“Stories From the Womb” Poets Address Challenges Facing Women, Especially Those in Prison

Miami’s Spoken Soul Festival turns 15 this year, and codirector Annette Gonzalez Silveria expects it to be the most engaging production yet.

“It’s very much a full-blown show and experience,” Silveria says. “The poetry is profound, and we add other elements to it through music, through video, and through performance.”

Spoken Soul Festival’s theme this year, “Stories from the Womb,” is set against the backdrop of the constant challenges women face in society. The event will feature four poets — all women from Miami — who will each present a poem offering their unique perspectives on motherhood.

Joining Spoken Soul’s lineup and list of collaborators is Beyond the Bars, a Miami-based organization that provides resources for formerly and currently incarcerated people and campaigns for their rights. Poets Katherine Passley, deputy director at Beyond the Bars, and Jensetta Nerestant, member of the organization and a formerly incarcerated mother of nine, will present their poems at the event.

Passley hopes her poem inspires and empowers women, who often become symbols of stability in a household when a loved one has been arrested.

“I wrote it kind of as a battle cry… I want women to feel empowered,” Passley says. “Usually when their loved one is arrested, they hold the house down, they hold themselves down, and they hold their children down, and so it’s a poem to lift up women and anyone who identifies as a woman.”

A livestream will also broadcast the Spoken Soul Festival to correctional institutions across Miami-Dade County, where the incarcerated individuals participating in the Caged Bird Arts program will be watching.

Through the program, Passley and other members of Beyond the Bars reach out to incarcerated individuals so that they may exchange art or even have it showcased and auctioned at special events like their annual Poetry Slam hosted by Passley. The money the incarcerated individuals make from art sold at the auctions can then be placed “on their books” (an inmate’s prison bank account) or held for them until they are released.

The Caged Bird Arts grew from Passley’s art exchanges between her and her father, a currently incarcerated artist, into a program she leads at Beyond the Bars. She stressed the importance of having accessible art for incarcerated individuals.

“Making it as accessible as possible is super important because otherwise, they wouldn’t have any kind of connection to what’s happening out here, with the art that they have inspired,” Passley says.

Silveria also stressed the importance of partnering with Beyond the Bars to promote accessibility to art.

“We wanted to give a voice to a community that doesn’t necessarily have their art or their voices heard,” Silveria says.

Joining Passley and Nerestant on stage are poets Micah Marie Johnson and Marie Whitman. Silveria thought it appropriate to invite Whitman, who had previously presented at the festival, back to the stage.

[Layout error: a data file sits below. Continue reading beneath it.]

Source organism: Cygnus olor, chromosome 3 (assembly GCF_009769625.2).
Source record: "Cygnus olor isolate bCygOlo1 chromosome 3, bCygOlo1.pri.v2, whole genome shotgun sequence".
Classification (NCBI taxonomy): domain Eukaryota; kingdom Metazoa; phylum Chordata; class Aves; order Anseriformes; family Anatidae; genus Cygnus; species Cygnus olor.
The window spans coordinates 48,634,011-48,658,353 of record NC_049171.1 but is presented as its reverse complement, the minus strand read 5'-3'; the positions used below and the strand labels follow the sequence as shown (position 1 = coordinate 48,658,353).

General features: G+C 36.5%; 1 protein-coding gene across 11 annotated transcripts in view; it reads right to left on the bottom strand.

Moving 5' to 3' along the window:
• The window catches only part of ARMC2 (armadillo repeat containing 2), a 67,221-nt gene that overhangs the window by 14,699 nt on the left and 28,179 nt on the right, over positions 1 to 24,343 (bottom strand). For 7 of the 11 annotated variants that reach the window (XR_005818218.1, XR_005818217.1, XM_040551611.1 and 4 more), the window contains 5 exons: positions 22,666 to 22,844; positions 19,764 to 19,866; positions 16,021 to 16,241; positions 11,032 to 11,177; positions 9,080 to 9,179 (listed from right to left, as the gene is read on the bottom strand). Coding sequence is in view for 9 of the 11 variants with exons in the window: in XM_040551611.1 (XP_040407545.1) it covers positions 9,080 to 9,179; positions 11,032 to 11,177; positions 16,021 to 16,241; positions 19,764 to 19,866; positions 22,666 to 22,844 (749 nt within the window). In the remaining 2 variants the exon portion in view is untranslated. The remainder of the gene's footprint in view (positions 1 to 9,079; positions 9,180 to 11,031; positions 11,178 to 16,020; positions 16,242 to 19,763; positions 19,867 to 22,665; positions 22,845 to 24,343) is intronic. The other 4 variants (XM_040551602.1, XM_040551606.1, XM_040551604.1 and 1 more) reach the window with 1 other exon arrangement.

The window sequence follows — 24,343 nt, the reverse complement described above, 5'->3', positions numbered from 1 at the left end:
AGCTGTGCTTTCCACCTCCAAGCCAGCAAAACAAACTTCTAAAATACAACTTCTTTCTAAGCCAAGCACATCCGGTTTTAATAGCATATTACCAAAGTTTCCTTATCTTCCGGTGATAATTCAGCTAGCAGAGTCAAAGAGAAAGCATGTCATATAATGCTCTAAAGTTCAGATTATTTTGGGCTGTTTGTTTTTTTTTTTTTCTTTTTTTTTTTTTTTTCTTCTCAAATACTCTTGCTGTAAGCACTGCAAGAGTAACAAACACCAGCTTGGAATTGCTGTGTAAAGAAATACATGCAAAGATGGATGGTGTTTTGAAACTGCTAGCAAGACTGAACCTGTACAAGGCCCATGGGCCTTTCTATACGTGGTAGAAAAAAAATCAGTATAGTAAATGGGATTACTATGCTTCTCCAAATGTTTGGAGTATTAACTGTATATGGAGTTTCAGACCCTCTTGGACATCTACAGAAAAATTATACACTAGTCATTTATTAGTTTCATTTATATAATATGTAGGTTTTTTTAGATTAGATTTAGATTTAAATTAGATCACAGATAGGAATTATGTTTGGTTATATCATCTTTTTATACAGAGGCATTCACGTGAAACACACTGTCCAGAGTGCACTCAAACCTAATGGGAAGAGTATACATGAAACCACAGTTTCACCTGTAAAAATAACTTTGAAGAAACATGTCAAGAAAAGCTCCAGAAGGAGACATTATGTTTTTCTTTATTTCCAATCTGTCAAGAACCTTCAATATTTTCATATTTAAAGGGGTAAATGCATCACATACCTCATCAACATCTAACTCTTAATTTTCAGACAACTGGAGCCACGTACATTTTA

“We wanted to go with someone from our [Spoken Soul] camp that we’ve worked with in the past. We thought it would be really special to have someone that has seen that evolution and to come back and be on the stage here at the Adrienne Arsht,” Silveria says.

Johnson, also the director of Miami Poetry Club, a nonprofit offering monthly poetry workshops and classes, wants her poem to speak to other elements of motherhood even though she is not a mother herself.

“From my side, I am not a traditional mother, I can’t identify myself as a traditional mother in the sense that I’ve birthed a child, but I will say that I have mothered many people, I have birthed many projects, just like in that sense I have birthed this poem,” Johnson says. “I don’t want to think of the womb as the only thing that’s important when you think about motherhood.”

Johnson, whose work appeared in a published anthology titled Love Letters to the 305: a Collection of Miami Poetry and Photography, maintains that participating in events uplifting the arts in Miami is key to continuously shaping its diverse culture and arts and growing her love for her hometown.

“I love this city; I’m very passionate about Miami. I think it’s a magical place. I think there’s a reason why it has that name — the Magic City,” Johnson says. “I think anything is possible here, everything is possible here, and we have an opportunity to really connect with incredible, talented, and innovative people and families who make this city move.”

This year, the festival has moved from the Adrienne Arsht Center’s 150-seat Peacock Foundation Education Center to the center’s Carnival Studio Theater, making room for an extra 100 attendees.

In its 15 years of operation, Spoken Soul has changed and grown its lineup countless times and changed locations countless more, all an exciting evolution Silveria — who has followed the festival since its earliest iterations and, in recent years, has joined the team of organizers making it all happen — fondly reflects upon.

“I say it’s from alley to Arsht Center because we started very, very small and in different spaces, and then we’ve been really lucky to be at the Arsht, so we really want to showcase that evolution,” Silveria says.

– Mathew Messa, ArtburstMiami.com

Spoken Soul Festival Vol. 15: Stories From the Womb. 7 p.m. Friday, April 21, at the Adrienne Arsht Center for the Performing Arts, 1300 Biscayne Blvd., Miami; 305-949-6722; arshtcenter.org. Admission is free with RSVP.

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